Glynn Donaho was born on March 25, 1905, in George, Texas. He entered the U.S. Naval Academy on July 10, 1923, and was commissioned an Ensign in the U.S. Navy on June 2, 1927. His first assignment was aboard the battleship USS California (BB-44) from July 1927 to May 1930, followed by Submarine training at the Submarine Training School at Submarine Base New London, Connecticut, from June to December 1930. LtJg Donaho served as Navigator aboard the submarine USS S-12 (SS-117) from December 1930 to March 1933, and then as Navigator aboard the submarine USS R-3 (SS-80) from March 1933 to August 1934. His next assignment was as Navigator aboard the submarine USS R-13 (SS-90) from August 1934 to June 1935, followed by Naval Postgraduate School at the U.S. Naval Academy from June 1935 to May 1937. Lt Donaho served on the Staff of the Commander, Submarine Squadron 4 from June 1937 to May 1940, and then as Executive Officer aboard the submarine USS R-14 (SS-91) from May 1940 to November 1941. He became Commanding Officer of the submarine USS Flying Fish (SS-229) during her fitting out in November 1941, and commanded her during her first 7 war patrols from December 1941 to November 1943. CDR Donaho served with the Commander of Submarine Division 222 from December 1943 to July 1944, and then served as Commanding Officer of the submarine USS Picuda (SS-382) during that submarine's 3rd War Patrol from July to October 1944. He again served with the Commander of Submarine Division 222 from October 1944 to May 1945, and then as Operations Officer with the Commander of Battleship Squadron 1 from May to October 1945. His next assignment was as the Director of the Recruiting Division in the Bureau of Naval Personnel in Washington, D.C., from October 1945 to May 1948, followed by service as the Commander of Submarine Squadron 3 from May 1948 to June 1950. CAPT Donaho served as Assistant for United Nations Matters in the International Affairs Division in the Office of the Chief of Naval Operations from June to August 1950, followed by National War College from August 1950 to June 1951. His next assignment was as Head of the Foreign Military Aid Branch with the International Affairs Division in the Office of the Chief of Naval Operations from June 1951 to July 1953, and then as Commander of Destroyer Squadron 17 from July 1953 to January 1955. He served as Chief of Staff and Aide to the Commander of U.S. 7th Fleet from January to December 1955, followed by service as Commander of U.S. Naval Base Subic Bay in the Philippines from December 1955 to August 1957. ADM Donaho served as the Commander of Destroyer Flotilla 3 from August 1957 to September 1958, and then as Director of the Logistics Plans Division in the Office of the Chief of Naval Operations from September 1958 to September 1959. His next assignment was as Director of Naval Administration from September 1959 to September 1962, followed by service as Naval Inspector General from September 1962 to July 1964. His final assignment was as Commander of the Military Sea Transportation Service from July 1964 until his retirement from the Navy on April 1, 1967. Glynn Donaho died on May 26, 1986.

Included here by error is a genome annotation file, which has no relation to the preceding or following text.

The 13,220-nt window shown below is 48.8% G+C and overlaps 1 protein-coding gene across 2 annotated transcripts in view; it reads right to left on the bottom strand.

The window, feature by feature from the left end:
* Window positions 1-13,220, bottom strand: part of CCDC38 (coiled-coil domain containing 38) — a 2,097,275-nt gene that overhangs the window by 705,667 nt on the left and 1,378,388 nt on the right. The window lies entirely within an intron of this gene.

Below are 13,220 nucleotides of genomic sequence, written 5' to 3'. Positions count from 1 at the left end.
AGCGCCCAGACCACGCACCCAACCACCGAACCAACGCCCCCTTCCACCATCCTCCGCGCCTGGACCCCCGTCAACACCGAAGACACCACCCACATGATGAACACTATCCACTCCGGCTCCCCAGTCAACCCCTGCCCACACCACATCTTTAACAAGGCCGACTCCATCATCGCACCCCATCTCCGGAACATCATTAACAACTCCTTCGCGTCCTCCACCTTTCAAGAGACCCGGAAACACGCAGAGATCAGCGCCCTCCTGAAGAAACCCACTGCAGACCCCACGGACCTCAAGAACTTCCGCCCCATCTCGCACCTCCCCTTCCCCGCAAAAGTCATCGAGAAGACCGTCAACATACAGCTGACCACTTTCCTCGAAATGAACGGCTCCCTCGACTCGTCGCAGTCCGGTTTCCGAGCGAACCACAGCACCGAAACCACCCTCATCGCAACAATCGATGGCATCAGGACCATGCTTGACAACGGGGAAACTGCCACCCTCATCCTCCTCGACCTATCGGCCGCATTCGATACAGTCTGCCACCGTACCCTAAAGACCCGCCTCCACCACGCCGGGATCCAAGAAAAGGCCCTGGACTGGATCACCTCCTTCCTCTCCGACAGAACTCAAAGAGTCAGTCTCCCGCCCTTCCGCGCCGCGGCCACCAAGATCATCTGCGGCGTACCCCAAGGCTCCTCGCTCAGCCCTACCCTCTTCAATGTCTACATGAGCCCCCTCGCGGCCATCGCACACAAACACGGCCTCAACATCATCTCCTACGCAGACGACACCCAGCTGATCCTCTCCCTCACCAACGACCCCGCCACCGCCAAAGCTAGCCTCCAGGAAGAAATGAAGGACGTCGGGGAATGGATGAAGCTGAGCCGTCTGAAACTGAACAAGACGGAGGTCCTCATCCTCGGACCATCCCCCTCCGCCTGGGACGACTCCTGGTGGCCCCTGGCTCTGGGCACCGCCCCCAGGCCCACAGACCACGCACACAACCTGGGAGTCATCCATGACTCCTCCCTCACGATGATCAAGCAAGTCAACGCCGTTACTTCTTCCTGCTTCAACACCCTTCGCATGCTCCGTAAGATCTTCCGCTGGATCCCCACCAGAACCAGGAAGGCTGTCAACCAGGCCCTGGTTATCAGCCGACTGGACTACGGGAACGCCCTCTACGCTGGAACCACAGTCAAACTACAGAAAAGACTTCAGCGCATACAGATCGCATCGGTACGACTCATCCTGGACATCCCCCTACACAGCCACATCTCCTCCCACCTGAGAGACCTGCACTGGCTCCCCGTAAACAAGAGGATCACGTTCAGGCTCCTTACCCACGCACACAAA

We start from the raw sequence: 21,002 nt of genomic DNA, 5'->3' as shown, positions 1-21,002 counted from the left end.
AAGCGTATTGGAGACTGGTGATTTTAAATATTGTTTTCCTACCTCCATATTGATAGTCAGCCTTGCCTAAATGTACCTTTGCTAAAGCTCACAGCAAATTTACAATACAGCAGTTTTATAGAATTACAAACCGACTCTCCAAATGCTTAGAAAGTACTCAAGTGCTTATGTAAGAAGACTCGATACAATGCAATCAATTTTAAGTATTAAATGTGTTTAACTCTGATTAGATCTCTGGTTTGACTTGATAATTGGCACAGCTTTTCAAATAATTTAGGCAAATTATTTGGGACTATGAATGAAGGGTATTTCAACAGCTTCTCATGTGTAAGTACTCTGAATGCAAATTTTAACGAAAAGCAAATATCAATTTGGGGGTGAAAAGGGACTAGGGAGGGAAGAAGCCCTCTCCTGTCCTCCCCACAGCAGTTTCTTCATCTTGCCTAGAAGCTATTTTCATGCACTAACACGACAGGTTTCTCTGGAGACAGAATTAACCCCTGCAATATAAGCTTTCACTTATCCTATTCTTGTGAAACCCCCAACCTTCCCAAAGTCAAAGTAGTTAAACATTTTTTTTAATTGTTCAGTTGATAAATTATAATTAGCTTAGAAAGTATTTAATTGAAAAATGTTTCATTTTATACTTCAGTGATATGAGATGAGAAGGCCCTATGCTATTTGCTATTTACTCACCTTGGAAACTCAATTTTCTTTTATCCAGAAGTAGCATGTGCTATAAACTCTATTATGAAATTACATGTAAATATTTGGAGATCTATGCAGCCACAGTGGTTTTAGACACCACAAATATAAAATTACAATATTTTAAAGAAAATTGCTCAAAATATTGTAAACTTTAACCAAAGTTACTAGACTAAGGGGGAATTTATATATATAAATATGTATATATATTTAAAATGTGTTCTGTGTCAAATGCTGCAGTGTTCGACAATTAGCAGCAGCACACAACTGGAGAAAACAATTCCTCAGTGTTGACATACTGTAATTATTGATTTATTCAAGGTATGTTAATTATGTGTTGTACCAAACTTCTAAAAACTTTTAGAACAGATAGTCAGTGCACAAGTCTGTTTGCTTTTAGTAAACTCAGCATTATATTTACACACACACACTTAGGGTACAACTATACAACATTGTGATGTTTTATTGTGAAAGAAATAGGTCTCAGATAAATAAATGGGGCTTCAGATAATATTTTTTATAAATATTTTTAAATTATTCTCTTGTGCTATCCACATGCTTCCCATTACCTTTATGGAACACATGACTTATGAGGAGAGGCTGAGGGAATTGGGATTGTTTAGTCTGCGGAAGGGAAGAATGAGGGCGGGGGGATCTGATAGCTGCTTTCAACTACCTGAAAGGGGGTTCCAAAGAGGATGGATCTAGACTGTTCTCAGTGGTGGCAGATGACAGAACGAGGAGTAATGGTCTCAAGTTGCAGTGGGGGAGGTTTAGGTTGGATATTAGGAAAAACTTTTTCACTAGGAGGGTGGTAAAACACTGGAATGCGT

His 4th Navy Cross Citation reads:
For extraordinary heroism in action in the line of his profession as Commanding Officer of a United States Submarine during a war patrol of that vessel. As Commanding Officer, his skill and tenacious actions in penetrating air and surface escort screens maintained around enemy shipping enabled him to launch well-planned and aggressive torpedo attacks which resulted in the sinking or damaging of enemy shipping totaling over 29,000 tons. In spite of enemy countermeasures, his skillful evasive tactics enabled him to bring his ship back to port. His conduct throughout was an inspiration to his officers and men and is in keeping with the highest traditions of the naval service.